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Obama Pledges Friendship To Debt-Riddled Greece

President Barack Obama has told visiting Greek Prime Minister George Papandreou the U.S. will work with Greece, which is struggling with massive debt. Both leaders spoke at a White House reception, hours after meeting in the Oval Office.

Prime Minister Papandreou said President Obama reacted positively to European proposals to crack down on currency speculation, which the Greek leader blamed for his country's debt crisis.

Mr. Obama did not directly mention the financial problems in Greece, but said the U.S. will stand by its ally.

"Now, like his father and his grandfather before him, the prime minister is leading Greece through challenging times," said President Obama. "But as I told him during our meeting in the Oval Office today, whether in good times or in bad times, the people of Greece will always have a friend and a partner in the United States of America."

Mr. Papandreou, speaking in English, said his country is taking extraordinary steps to fight its rampaging debt.

"I can assure you, Mr. President, as I can assure the Greek-American community, we are doing what it takes, with determination and credibility, to steer our economy on a new path, a viable path, for the future," said George Papandreou.

The Greek leader said his government is revamping its public administration, its health and education systems and its tax system, as well as cutting bureaucracy.

Shortly after his Socialist party took office in October, Mr. Papandreou revealed that Greece's budget deficit was far worse than the previous government had admitted.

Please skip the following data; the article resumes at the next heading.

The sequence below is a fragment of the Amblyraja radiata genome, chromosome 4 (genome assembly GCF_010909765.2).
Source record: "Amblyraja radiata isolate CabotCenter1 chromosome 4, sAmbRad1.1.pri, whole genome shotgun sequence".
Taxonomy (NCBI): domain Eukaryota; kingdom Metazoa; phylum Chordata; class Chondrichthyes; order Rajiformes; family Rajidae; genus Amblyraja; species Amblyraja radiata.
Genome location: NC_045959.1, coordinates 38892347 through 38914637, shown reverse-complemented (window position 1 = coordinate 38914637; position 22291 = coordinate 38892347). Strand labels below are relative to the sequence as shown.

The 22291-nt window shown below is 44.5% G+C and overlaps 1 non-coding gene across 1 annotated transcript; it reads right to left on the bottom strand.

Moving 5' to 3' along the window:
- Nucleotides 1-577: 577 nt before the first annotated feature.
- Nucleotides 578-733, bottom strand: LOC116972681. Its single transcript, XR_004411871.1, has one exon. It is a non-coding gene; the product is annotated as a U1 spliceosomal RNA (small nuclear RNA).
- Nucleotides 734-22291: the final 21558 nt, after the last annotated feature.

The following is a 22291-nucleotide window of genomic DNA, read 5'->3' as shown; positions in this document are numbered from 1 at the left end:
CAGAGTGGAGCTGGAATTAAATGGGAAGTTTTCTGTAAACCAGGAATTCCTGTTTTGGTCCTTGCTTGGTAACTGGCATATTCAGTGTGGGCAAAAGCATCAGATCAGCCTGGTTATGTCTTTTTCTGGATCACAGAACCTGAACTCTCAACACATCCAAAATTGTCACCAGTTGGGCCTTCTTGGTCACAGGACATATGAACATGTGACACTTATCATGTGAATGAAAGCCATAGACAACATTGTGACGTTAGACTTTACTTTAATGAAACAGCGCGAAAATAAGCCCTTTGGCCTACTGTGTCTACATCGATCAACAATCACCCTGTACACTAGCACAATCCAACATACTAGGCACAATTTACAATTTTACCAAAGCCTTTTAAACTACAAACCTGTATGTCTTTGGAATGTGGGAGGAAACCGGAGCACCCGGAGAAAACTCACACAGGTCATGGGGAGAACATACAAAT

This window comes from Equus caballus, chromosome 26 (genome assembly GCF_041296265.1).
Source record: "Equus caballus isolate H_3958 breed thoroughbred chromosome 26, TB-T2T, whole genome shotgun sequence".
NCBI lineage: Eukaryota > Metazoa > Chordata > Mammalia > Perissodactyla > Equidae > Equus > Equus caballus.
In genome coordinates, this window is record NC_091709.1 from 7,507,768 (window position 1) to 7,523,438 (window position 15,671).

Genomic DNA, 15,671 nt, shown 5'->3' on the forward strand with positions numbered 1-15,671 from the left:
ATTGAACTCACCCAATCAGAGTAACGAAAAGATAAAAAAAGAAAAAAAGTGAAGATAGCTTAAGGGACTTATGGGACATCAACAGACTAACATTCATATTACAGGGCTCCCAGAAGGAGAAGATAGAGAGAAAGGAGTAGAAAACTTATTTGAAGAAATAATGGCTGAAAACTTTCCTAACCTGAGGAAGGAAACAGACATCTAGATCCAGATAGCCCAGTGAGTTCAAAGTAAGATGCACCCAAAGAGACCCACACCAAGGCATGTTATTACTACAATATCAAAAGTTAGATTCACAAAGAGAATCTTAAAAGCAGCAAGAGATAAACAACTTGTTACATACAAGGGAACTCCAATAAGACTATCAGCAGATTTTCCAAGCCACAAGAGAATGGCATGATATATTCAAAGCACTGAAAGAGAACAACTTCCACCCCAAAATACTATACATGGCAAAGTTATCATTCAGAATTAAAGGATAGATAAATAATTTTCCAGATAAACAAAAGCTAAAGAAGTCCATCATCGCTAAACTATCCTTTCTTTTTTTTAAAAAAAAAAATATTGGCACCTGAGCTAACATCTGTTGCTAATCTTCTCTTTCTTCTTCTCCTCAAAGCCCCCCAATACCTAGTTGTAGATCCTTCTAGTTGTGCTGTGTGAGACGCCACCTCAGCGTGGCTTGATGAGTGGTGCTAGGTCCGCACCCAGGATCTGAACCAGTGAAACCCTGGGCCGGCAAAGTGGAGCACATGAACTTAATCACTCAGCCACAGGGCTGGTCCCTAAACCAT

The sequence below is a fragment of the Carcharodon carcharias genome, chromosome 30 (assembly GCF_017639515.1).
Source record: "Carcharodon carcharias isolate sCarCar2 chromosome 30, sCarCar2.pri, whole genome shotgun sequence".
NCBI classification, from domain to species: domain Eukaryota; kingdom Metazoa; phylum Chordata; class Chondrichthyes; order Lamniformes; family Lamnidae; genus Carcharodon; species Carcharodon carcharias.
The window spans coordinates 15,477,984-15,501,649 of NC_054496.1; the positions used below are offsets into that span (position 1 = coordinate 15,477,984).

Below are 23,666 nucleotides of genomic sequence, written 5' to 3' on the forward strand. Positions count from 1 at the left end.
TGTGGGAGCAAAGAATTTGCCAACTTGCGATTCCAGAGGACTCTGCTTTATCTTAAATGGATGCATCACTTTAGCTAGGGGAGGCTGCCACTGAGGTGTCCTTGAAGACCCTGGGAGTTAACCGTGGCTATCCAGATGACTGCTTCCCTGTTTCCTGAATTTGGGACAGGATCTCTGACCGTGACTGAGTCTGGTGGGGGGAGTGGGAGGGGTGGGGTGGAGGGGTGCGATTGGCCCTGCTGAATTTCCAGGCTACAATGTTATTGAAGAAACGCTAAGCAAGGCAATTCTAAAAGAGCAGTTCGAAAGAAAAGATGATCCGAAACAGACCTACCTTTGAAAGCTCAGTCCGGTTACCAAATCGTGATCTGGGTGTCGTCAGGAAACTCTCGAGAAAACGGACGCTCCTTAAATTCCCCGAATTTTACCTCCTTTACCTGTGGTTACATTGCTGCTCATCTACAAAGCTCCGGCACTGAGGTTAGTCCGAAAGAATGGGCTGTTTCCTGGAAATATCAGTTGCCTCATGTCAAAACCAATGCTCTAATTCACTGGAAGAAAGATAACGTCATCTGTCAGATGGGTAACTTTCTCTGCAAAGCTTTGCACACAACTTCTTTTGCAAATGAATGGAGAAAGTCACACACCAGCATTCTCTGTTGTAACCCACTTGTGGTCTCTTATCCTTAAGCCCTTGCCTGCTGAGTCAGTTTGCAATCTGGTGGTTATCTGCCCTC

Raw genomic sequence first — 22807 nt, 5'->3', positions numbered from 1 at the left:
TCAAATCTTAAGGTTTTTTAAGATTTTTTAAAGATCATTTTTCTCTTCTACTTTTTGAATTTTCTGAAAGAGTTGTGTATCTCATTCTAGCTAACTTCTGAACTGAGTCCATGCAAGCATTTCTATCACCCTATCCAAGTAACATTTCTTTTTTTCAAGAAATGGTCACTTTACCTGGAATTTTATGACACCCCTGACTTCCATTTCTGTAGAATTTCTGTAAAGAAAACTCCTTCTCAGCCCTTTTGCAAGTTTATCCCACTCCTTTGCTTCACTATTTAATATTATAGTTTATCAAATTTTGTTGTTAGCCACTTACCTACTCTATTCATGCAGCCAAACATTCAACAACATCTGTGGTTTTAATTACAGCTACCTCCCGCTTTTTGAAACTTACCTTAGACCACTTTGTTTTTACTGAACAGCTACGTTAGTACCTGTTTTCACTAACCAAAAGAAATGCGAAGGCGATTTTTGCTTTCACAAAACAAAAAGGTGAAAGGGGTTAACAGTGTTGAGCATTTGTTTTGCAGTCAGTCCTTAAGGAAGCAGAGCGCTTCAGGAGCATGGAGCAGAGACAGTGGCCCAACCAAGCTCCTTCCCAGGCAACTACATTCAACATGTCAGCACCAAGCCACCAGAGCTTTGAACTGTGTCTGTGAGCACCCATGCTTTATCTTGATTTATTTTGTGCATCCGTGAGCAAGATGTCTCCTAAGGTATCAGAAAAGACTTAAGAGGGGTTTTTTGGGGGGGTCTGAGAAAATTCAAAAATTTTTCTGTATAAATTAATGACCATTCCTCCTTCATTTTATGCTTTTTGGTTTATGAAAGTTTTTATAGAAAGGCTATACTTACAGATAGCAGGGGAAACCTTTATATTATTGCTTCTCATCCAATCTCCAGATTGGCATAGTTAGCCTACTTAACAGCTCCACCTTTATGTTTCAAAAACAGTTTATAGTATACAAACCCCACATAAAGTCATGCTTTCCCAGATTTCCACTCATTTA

The prime minister is visiting the U.S. and three other countries, seeking support for more favorable interest rates for loans. Earlier in the day, White House spokesman Robert Gibbs said the administration believes Greece's debt crisis should be solved by the European Union.

Later, at the reception, President Obama thanked Mr. Papandreou for his initiatives to extend security and stability in his region.

"Toward a just and final settlement in Cyprus, fully integrating the Balkans into Europe, and the prime minister's personal work to improve relations with Turkey," said Mr. Obama. "We thank you."

The president also acknowledged the administration's announcement that Greece has been added to a list of countries whose citizens do not need visas for tourist visits to the U.S.

"Greece's participation in the visa waiver program will strengthen security in both our countries," he said. "And whether it is to do business or to visit family and friends, it will now be easier for our Greek friends to visit the United States."

Prime Minister Papandreou also met Tuesday with U.S. lawmakers, including House Speaker Nancy Pelosi.